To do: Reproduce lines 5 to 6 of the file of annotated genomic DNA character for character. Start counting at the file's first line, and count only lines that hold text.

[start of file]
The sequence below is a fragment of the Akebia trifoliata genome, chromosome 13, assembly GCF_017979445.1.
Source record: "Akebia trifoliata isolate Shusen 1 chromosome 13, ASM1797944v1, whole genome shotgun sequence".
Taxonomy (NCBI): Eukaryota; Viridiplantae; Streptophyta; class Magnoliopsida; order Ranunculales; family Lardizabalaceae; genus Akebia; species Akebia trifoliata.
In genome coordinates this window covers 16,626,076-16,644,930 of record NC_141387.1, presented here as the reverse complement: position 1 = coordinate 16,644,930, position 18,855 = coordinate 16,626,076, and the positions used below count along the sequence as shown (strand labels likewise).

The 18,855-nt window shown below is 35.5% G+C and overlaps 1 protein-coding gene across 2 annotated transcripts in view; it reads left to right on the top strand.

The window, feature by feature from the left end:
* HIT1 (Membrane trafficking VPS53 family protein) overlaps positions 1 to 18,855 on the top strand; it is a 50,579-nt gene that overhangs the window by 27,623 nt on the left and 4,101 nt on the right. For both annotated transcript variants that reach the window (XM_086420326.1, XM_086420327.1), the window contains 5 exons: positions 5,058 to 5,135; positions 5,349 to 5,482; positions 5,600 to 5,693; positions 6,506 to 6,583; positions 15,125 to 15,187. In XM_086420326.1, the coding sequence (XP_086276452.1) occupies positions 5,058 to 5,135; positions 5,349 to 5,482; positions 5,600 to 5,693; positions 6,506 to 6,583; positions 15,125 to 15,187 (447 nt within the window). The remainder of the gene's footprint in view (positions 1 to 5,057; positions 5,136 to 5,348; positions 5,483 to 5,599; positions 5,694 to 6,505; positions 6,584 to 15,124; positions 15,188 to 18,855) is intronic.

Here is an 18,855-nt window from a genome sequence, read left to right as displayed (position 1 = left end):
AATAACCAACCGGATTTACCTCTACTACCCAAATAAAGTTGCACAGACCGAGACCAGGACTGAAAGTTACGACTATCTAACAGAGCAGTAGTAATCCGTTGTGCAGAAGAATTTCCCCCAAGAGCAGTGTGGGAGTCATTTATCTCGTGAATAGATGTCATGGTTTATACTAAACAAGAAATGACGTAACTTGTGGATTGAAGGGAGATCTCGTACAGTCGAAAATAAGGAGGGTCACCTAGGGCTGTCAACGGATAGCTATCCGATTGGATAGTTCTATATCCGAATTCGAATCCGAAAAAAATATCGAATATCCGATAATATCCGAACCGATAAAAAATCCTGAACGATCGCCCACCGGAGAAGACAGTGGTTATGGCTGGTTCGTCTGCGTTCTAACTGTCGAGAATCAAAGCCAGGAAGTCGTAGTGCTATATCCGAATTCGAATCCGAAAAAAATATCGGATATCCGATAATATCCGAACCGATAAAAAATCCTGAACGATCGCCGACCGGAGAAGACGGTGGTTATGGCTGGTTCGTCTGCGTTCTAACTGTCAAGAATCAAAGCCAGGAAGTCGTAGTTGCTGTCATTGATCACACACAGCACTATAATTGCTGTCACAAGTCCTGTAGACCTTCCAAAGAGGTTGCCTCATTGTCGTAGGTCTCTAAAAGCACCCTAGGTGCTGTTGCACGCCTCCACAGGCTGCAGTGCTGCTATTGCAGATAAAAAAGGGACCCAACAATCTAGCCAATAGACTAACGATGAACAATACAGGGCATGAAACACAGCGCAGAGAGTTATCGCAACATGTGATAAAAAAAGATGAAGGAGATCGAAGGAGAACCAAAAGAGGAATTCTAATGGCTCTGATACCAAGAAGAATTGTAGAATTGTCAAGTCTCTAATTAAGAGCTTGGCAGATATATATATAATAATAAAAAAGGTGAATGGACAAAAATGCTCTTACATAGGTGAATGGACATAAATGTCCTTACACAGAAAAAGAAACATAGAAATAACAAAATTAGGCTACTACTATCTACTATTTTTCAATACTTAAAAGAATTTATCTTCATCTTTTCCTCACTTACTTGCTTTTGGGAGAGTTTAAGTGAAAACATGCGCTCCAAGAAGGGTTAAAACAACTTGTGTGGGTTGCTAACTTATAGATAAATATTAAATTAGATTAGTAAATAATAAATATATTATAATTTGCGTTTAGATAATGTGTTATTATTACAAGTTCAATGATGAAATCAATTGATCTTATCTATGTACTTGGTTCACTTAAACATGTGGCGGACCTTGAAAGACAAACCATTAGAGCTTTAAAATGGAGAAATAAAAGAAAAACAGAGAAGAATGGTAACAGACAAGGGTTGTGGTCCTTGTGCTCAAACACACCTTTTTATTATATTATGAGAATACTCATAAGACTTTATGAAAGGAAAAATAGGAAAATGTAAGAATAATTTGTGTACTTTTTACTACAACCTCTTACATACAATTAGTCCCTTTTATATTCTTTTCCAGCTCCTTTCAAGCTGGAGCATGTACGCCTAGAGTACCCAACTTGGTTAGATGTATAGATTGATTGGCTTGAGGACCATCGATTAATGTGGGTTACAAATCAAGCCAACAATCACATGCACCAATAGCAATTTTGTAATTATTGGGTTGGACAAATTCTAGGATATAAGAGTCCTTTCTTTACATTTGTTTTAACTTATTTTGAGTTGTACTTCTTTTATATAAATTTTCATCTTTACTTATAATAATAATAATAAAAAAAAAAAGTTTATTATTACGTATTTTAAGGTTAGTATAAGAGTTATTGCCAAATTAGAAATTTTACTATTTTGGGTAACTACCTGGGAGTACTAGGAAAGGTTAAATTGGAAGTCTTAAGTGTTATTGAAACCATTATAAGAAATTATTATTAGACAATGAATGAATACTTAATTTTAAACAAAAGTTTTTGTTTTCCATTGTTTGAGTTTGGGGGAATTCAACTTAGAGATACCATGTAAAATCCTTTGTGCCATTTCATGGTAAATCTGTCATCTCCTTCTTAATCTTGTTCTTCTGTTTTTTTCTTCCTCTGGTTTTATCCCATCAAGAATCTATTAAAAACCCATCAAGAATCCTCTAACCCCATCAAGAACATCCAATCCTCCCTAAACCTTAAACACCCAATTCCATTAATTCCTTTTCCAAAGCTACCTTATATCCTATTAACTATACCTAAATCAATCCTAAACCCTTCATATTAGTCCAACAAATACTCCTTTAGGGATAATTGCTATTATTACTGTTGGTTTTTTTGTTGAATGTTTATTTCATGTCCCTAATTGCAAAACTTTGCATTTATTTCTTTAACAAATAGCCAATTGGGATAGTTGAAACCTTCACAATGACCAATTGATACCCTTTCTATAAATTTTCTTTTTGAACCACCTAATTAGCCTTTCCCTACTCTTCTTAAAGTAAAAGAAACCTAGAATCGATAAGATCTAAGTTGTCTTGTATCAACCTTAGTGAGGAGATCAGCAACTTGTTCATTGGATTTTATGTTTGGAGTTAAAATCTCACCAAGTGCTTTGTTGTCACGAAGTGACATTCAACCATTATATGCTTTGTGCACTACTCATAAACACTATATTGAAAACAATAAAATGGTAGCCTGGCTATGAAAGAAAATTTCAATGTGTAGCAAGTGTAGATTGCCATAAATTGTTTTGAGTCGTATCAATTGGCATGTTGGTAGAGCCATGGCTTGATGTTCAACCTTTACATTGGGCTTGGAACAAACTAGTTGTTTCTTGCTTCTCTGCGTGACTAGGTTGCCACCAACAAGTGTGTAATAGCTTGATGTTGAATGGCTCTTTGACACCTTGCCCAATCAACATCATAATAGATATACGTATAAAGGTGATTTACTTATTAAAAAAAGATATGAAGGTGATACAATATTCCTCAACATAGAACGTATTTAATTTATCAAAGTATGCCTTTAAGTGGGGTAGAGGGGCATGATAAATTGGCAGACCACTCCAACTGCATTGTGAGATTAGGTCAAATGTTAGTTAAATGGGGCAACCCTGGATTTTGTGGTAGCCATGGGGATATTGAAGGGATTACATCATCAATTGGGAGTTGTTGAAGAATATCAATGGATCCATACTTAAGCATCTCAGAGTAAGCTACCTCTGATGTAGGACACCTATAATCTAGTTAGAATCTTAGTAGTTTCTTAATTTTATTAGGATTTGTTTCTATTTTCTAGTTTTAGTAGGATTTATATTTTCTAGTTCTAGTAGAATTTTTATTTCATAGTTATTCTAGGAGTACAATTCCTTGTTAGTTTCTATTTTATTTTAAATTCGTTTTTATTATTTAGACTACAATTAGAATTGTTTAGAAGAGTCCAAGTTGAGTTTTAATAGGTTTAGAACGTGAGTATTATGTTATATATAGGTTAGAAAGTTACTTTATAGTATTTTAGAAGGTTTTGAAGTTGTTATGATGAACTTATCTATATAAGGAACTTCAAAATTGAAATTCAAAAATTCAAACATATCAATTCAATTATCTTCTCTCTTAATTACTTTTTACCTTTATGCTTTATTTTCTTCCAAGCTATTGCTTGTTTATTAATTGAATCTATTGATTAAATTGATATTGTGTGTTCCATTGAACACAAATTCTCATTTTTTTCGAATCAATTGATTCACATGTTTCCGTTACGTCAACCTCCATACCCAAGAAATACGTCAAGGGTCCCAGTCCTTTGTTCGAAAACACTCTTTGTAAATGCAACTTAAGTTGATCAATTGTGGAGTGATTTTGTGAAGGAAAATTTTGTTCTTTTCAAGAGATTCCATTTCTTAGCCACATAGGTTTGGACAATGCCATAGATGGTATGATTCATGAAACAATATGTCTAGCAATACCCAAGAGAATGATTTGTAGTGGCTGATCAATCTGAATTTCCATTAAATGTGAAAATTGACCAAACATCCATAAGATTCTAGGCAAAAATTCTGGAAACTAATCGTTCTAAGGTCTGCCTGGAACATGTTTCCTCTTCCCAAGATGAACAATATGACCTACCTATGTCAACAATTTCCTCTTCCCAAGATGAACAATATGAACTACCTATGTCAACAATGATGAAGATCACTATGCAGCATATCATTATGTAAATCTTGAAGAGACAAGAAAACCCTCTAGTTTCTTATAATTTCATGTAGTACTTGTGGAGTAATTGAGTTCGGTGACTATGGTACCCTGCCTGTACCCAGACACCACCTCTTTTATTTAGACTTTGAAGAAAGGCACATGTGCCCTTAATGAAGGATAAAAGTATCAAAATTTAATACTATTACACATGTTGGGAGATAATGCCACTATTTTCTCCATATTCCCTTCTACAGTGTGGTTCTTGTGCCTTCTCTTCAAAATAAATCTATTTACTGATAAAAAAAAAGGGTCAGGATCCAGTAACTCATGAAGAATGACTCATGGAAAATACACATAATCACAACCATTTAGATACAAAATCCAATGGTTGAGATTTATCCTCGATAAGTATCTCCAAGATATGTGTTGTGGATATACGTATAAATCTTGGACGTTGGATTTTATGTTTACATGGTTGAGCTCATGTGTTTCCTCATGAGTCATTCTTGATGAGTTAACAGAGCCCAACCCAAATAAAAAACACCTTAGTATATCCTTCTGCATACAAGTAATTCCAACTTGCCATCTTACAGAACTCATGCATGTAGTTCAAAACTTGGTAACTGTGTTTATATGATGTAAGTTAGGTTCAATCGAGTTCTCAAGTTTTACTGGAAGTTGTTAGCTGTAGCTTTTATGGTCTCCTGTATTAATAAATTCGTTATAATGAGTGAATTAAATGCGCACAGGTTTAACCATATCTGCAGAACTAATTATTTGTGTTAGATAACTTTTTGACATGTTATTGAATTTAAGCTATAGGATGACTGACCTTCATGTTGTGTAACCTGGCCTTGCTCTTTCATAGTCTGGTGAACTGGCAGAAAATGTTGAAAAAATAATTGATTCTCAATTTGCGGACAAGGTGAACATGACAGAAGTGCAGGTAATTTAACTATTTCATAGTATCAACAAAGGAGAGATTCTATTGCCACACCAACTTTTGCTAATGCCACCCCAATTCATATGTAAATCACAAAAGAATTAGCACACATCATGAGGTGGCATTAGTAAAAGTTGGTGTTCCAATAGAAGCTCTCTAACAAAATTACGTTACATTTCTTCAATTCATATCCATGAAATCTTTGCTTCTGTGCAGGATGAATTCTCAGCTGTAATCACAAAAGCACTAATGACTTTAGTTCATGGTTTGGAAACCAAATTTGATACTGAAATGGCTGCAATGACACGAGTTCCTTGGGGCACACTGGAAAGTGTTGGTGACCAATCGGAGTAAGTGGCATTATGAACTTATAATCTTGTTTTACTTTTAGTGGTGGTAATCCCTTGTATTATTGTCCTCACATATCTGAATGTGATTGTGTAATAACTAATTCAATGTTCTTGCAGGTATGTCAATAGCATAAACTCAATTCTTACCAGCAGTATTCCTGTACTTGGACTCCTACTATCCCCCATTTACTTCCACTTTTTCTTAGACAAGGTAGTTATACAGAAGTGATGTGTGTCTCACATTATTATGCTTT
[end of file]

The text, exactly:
The 18,855-nt window shown below is 35.5% G+C and overlaps 1 protein-coding gene across 2 annotated transcripts in view; it reads left to right on the top strand.

The window, feature by feature from the left end: